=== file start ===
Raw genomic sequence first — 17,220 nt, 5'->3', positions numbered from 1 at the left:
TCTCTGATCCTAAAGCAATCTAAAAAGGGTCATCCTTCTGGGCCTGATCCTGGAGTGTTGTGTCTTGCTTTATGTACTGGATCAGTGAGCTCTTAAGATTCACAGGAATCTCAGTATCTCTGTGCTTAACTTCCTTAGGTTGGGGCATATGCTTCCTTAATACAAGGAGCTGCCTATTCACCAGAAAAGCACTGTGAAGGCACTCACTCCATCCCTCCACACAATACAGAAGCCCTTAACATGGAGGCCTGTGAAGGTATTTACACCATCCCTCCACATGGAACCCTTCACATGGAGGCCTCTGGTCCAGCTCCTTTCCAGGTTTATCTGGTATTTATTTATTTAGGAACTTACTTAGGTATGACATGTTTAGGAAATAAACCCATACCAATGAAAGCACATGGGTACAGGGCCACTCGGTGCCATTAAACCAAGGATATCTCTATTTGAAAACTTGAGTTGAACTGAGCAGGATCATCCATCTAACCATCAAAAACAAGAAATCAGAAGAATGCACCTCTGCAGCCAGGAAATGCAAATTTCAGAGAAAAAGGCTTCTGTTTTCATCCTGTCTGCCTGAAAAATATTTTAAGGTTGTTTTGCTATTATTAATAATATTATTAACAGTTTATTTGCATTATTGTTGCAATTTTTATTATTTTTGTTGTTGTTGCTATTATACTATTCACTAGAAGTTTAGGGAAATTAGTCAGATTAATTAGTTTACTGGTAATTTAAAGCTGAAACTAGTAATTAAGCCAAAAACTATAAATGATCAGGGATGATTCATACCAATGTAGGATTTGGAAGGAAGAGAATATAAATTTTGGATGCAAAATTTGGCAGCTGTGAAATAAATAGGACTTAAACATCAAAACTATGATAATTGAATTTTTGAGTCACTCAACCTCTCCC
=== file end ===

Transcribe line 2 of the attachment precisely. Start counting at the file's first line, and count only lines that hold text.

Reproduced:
TCTCTGATCCTAAAGCAATCTAAAAAGGGTCATCCTTCTGGGCCTGATCCTGGAGTGTTGTGTCTTGCTTTATGTACTGGATCAGTGAGCTCTTAAGATTCACAGGAATCTCAGTATCTCTGTGCTTAACTTCCTTAGGTTGGGGCATATGCTTCCTTAATACAAGGAGCTGCCTATTCACCAGAAAAGCACTGTGAAGGCACTCACTCCATCCCTCCACACAATACAGAAGCCCTTAACATGGAGGCCTGTGAAGGTATTTACACCATCCCTCCACATGGAACCCTTCACATGGAGGCCTCTGGTCCAGCTCCTTTCCAGGTTTATCTGGTATTTATTTATTTAGGAACTTACTTAGGTATGACATGTTTAGGAAATAAACCCATACCAATGAAAGCACATGGGTACAGGGCCACTCGGTGCCATTAAACCAAGGATATCTCTATTTGAAAACTTGAGTTGAACTGAGCAGGATCATCCATCTAACCATCAAAAACAAGAAATCAGAAGAATGCACCTCTGCAGCCAGGAAATGCAAATTTCAGAGAAAAAGGCTTCTGTTTTCATCCTGTCTGCCTGAAAAATATTTTAAGGTTGTTTTGCTATTATTAATAATATTATTAACAGTTTATTTGCATTATTGTTGCAATTTTTATTATTTTTGTTGTTGTTGCTATTATACTATTCACTAGAAGTTTAGGGAAATTAGTCAGATTAATTAGTTTACTGGTAATTTAAAGCTGAAACTAGTAATTAAGCCAAAAACTATAAATGATCAGGGATGATTCATACCAATGTAGGATTTGGAAGGAAGAGAATATAAATTTTGGATGCAAAATTTGGCAGCTGTGAAATAAATAGGACTTAAACATCAAAACTATGATAATTGAATTTTTGAGTCACTCAACCTCTCCC